Aaron Rodgers, Green Bay Packers ask fans to lock arms during national anthem

Green Bay Packers quarterback Aaron Rodgers and his teammates have asked fans to stand up and lock arms at Thursday's night game during the national anthem.

On Sunday, most of the Packers locked arms with one another during the anthem. Three players, Lance Kendricks, Martellus Bennett and Kevin King chose to sit instead.

“This is about equality,” Rodgers told ESPN Tuesday. “This is about unity and love and growing together as a society and starting a conversation around something that may be a little bit uncomfortable for people.”

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He added: “But we’ve got to come together and talk about these things and grow as a community, as a connected group of individuals in our society, and we’re going to continue to show love and unity, and this week we’re going to ask the fans to join in as well and come together and show people that we can be connected and we can grow together."

FILE - In this Sunday, Sept. 24, 2017, file photo, members of the Green Bay Packers lock arms during the national anthem before an NFL football game against the Cincinnati Bengals in Green Bay, Wis. The Packers plan to lock arms during the national anthem before Thursday night's game against the Chicago Bears, and they are asking fans to do the same in what they say will be a "moment of unification.” (AP Photo/Mike Roemer, File

Green Bay Packers players linked arms Sunday during the national anthem.  (AP)

The Packers released a joint statement Tuesday urging fans to join them in linking arms during the national anthem. The players said the team’s coaches and staff will be joining them as well.

"Those of us joining arms on Thursday will be different in so many ways, but one thing that binds us together is that we are all individuals who want to help make our society, our country and our world a better place," the players said in the statement. "We believe that in diversity there can be UNI-versity. Intertwined, we represent the many people who helped build this country, and we are joining together to show that we are ready to continue to build. Let's work together to build a society that is more fair and just."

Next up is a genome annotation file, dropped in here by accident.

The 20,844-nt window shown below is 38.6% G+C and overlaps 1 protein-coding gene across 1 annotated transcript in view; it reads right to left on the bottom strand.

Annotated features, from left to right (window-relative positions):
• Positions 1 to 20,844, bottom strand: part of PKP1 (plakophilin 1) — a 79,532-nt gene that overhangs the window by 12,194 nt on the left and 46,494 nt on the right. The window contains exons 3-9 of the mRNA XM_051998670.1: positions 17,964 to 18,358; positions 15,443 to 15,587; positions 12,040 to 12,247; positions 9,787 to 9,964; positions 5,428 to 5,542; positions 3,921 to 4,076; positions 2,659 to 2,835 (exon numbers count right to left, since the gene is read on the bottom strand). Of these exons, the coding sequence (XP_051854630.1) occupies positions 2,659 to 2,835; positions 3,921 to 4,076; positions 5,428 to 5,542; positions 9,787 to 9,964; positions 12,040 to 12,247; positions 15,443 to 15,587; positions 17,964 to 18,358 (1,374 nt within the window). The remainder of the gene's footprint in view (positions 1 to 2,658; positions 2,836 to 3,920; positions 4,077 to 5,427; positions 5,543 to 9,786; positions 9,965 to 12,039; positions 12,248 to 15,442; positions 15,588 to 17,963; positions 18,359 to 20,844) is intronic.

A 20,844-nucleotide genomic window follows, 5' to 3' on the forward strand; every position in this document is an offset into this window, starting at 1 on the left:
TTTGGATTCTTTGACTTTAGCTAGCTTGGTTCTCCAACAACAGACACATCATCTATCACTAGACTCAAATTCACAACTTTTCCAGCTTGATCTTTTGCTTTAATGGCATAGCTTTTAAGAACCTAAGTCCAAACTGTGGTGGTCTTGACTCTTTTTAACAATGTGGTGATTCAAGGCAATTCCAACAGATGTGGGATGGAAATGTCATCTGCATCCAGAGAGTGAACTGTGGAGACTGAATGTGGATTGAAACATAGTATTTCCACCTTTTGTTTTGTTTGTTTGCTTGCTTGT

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Kendricks told ESPN the idea of asking fans to join them came from Bennett.

I think it was Marty's [Bennett's] idea," Kendricks said. "Aaron spoke first, and he kind of laid it out and laid out the fact that he's on our side and he understands the message being conveyed and trying to get across. And then Marty wrote a statement, and in the statement he said we're going to lock arms and he's going to challenge the fans to lock arms as well, so it kind of puts them in a position where it's like, 'Look, you're either going to unite with us or you're not.' I think that's really cool, because it puts them in a position where it's like now we're talking to you, so you make a decision, peacefully make a decision."

On Sunday, more than 200 NFL players knelt or sat during the national anthem in response to President Trump’s comments on Friday.

Trump said at a rally in Alabama: "Wouldn't you love to see one of these NFL owners, when somebody disrespects our flag, say, 'Get that son of a b----- off the field right now, out, he's fired!"

The protests began more than a year ago when former San Francisco 49ers quarterback Colin Kaepernick refused to stand during the anthem as a protest of police treatment of minorities. This season, no team has signed him, and some supporters believe NFL owners are avoiding him because of the controversy.

The Packers will face the Chicago Bears Thursday at Lambeau Field.

The Associated Press contributed to this report.